Simon Bridges promoted as cartoon caricature

I really wonder who thought presenting Simon Bridges as a cartoon character was a good idea.

“Gidday, I’m Simon” sets a cringey scene.

It is unlikely to enhance his image as a serious political proposition. Probably the opposite.

And it has

Promoting a party leader and aspiring Prime Minister as a dopey cartoon character is a great idea…said nobody…ever.

The cartoon really does start with “Gidday, I’m Simon” – voice and subtitle. It continues “I know Kiwis are finding it increasingly difficult to get ahead…”

With this sort of cringe Bridges is likely to find it increasingly difficult to get ahead in political leadership.

 

Cartoons provoke sexual assault debate

Cartoon by Bruce McKinnon

The Star: Halifax cartoonist’s response to Kavanaugh hearing goes viral

MacKinnon said he was compelled to draw the cartoon, which was published in the weekend edition of The Chronicle Herald, to illustrate what he believes to be a crucial example of how allegations of sexual abuse are treated in North America.

“In a year that was so dominated by the #MeToo movement and the changes that I think we all hope will come from that, this seems to be an almost watershed moment and a very pivotal one for America”.

“I think it’s important that people face up to it. It is disturbing. But it’s exactly the scenario (Ford) described.

“So if we don’t talk about it, if we turn away from it and pretend it isn’t there, we’re not going to solve the problem.”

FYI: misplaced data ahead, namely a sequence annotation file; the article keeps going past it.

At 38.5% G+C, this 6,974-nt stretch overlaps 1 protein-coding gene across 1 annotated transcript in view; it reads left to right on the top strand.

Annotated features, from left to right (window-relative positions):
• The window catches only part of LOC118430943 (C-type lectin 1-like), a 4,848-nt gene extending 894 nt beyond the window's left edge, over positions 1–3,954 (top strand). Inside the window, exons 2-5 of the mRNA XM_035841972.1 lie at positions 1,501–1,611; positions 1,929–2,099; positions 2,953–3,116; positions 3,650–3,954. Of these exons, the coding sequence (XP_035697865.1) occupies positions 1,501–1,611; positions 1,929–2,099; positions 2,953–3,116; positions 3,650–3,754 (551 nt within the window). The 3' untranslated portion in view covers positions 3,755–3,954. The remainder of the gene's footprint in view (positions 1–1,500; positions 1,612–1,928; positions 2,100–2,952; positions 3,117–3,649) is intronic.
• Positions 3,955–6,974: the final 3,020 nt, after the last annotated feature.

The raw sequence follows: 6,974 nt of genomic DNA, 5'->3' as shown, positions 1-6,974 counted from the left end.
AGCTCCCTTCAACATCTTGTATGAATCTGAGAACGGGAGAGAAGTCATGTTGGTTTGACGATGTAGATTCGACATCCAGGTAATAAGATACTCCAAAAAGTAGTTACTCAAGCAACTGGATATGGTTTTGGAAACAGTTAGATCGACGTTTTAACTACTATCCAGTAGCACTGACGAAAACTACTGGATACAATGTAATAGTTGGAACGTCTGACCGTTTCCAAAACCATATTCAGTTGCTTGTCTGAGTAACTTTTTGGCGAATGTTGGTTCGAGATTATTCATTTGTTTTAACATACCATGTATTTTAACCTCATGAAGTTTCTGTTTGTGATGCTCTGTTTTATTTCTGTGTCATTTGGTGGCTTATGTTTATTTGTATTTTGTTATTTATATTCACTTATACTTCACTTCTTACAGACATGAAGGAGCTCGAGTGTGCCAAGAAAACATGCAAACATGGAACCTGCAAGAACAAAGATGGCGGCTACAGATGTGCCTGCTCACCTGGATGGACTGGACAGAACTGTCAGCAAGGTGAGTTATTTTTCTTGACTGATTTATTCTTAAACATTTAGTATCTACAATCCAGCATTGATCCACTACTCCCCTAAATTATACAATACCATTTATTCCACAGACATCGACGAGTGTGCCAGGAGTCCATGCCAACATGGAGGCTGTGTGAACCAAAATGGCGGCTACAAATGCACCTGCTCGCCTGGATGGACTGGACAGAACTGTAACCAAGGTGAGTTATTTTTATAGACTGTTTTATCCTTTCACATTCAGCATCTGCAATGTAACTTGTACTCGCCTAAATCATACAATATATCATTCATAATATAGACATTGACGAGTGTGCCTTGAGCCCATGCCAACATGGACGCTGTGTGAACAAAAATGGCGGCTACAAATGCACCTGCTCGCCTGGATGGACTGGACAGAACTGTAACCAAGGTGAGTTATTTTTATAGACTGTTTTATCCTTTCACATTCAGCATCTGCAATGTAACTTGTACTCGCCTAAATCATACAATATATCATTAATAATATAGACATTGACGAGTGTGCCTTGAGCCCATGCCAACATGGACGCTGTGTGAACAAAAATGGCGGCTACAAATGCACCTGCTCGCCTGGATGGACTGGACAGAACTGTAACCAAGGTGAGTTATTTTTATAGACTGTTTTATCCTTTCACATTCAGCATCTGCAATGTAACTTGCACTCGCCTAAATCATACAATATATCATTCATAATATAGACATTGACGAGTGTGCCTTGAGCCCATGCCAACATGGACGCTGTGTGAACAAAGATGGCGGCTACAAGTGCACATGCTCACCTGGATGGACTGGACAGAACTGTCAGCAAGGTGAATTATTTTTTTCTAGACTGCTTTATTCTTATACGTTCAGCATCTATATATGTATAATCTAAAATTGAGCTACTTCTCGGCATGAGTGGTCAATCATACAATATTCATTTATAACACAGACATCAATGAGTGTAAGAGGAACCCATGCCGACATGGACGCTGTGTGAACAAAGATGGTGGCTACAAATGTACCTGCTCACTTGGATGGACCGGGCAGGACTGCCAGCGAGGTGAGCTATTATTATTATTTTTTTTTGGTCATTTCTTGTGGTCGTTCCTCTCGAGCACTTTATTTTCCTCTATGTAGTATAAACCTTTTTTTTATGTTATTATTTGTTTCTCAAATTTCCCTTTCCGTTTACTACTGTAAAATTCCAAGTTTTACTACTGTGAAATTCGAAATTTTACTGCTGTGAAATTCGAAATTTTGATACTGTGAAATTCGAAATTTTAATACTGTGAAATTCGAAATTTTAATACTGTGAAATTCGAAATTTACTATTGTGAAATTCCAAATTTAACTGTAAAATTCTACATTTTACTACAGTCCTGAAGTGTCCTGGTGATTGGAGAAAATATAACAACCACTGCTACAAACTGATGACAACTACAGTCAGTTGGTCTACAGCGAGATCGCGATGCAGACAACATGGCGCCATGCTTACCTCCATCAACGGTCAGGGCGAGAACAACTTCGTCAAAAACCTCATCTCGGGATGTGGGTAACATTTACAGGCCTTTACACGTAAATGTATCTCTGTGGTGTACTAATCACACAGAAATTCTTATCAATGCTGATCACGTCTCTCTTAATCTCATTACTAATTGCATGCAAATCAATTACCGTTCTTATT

“I was surprised by the response and really encouraged by the fact that there was so much discourse that came from it, so much open debate,” he said.

“There was a lot of nasty stuff out there too, no question. It does underscore the deep divide and the real polarization of opinion here and in the U.S., but that’s what an editorial cartoon is for: to provoke debate, and hopefully, in the larger picture, some things get worked out.”

A similar cartoon:

But this issue has other important considerations that can’t be ignored either.

New Year’s Resolution: spelling

I make a few mistakes here, including in headlines sometimes. In a hurry, lax, no editor to check things before publication.

I don’t know what the Herald’s excuse is for this:

NZH Catoon

Maybe they could make better spelling a belated New Year’s resolution.

It looks like catoon is a common mistake, I get 3,190,000 results from Google. But that’s exaggerated,  there are multiple hits (six) from this one Herald mistake due to it appearing on different pages linking to the cartoon page.

 

“Capitulated to the mongrel bastards”

In Ugly reactions at Kiwiblog I linked to contentious Charlie Hebdo cartoons but chose not to show the cartoons myself because I don’t like offensively provocative satire and I don’t fully understand the French context.

The right to choose what one publishes is at least as important as the right to free speech and freedom of the press.

But a comment at Kiwiblog sees things differently. IGM:

DPF: I must endorse Fletch, it is good to see you have intestinal fortitude, unlike Pete George, who has capitulated to the mongrel bastards.

I think that’s a mongrel bastard accusation IGM.  Your attitude and intolerance is as bad in it’s own way as that of the terrorists. All you lack is their physical violence.